I prefer to mount the crystal in a random orientation; this is advantageous in that the completeness of the datasets is increased over that obtainable from an aligned crystal. With a stable crystal and stable X-rays, there is little to be gained from the careful alignment of the crystal on an axis. The advantage of measuring Bijvoet pairs close together in time seems to be relatively unimportant, in DNA crystallography at least.
Atomic coordinates for the anomalous scatterers in each example were determined using the direct methods option in SHELXS-96  (F2 data from Scalepack were processed with SHELX-PRO  to yield anomalous DF values). An example of the results of this strategy for the first sample is in Table 2; it can be seen that this route should be considered as the first choice for heavy atom determination. Direct Methods seem to be more 'robust', and resistant to the presence of outliers in the data than the Patterson method, and give answers in negligible time.
The reliability of direct methods can be judged from several criteria; chief amongst these in my view is that if the same results are obtained from each of the datasets with an anomalous contribution but not from the long wavelength offset, the answer is probably correct. Once (if!) they have failed it may be necessary to calculate Patterson maps, plot Harker sections and interpret these, but in the general case this will not be necessary. In my eagerness to look at electron density, I tend to glance over the SCALEIT statistics while the program output is scrolling past on screen, and only return to it later if difficulties have arisen.
MAD by itself will rarely provide enough phase information to be able to produce interpretable electron density maps; some kind of additional phase extension is usually required in addition. We have used the CCP4 program DM, which applies solvent flattening and histogram matching to the data, and this leads to maps which can be of very high quality.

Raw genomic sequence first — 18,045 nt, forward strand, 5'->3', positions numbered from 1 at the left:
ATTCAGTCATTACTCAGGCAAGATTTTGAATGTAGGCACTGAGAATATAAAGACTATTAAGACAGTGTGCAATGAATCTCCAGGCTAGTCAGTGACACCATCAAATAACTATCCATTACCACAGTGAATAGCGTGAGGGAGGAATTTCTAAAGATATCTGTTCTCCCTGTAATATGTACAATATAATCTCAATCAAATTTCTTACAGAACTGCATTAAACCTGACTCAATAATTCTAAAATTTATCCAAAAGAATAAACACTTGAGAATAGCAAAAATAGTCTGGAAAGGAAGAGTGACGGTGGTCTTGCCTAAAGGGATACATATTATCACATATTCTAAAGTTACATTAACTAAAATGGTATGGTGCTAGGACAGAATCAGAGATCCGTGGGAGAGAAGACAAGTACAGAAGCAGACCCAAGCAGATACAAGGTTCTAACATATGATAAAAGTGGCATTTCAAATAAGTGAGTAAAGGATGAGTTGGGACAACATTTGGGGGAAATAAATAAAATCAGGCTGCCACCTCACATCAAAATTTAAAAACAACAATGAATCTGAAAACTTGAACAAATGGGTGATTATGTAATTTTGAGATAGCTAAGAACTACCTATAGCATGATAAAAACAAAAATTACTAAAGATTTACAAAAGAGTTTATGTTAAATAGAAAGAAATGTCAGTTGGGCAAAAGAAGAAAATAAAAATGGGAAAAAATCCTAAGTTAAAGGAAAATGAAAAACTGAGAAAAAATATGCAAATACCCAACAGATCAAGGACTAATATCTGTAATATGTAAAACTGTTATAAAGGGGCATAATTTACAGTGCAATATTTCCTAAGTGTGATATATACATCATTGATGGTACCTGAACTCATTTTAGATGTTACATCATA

A crystal of the cyclic DNA octamer CAT-BrU-CAT-BrU, which has the 5' and 3' ends joined, was used in this study.
Four datasets were collected , one each at a long wavelength offset, at the inflexion point, the white-line maximum and a short wavelength offset (Table 3). Processing of these data showed that they were reasonably complete, and using Scalepack's 'linear R-factor' and 'square R-factor' as guides, they were of reasonable but not exceptional quality.
Direct methods gave two possible bromine positions (see Table 2), which was expected from the unit cell dimensions and space group.
Heavy atom refinement according to the scheme in Table 1 gave the results in Table 4. It is worth spending a little time looking at the various figure of quality produced. For the Figures of Merit, values greater than 0.6 can be considered encouraging, and if > 0.8, the problem can be considered well on the way to being solved. The Cullis R-factors, which are calculated for each derivative should become smaller for a correct answer; final values of RCull(cen) < 0.9 and RCull(acen) < 0.6 for the white-line maximum and short wavelength offset datasets should be seen as encouraging, and an Rcull(ano) < 0.5 for the datasets with an anomalous contribution seems a good indicator that the correct answer is being approached
Another measure of the correctness of the refinement process can be found by inspection of the refined values of Occ and AOcc (the real and anomalous occupancies), as they should be proportional to delta-f' and f" respectively; even in the best collected datasets, there will be deviations from these relationships which reflect the fact that datasets have not been collected exactly at the inflexion point and whiteline maximum (Table 5). However, as long as the proportions are roughly correct, it is important not to worry too much.
The main thing to be remembered about the various measures of quality associated with heavy atom refinement is that they are only guides; the best, and only sure way of knowing that the MAD-DM process has been successful is when calculated electron density is studied and model fitting can begin.
DM was run in a more-or-less default mode of solvent flattening with histogram matching; the only required information from the crystallographer is a reasonable estimate of the solvent fraction of the unit cell. The figure that seems most informative from DM is the Real Space Free R; this can give good information on the correct hand of the structure (which cannot be obtained from MLPHARE), and is also a further indication that the whole process has worked. Note that it is only after processing with DM that there is a significant difference between the two hands, and it is apparent in this case that originally the wrong hand was chosen. Phases are also calculated for many reflections unphased in previous steps, and this phase extension is important in being able to calculate electron density.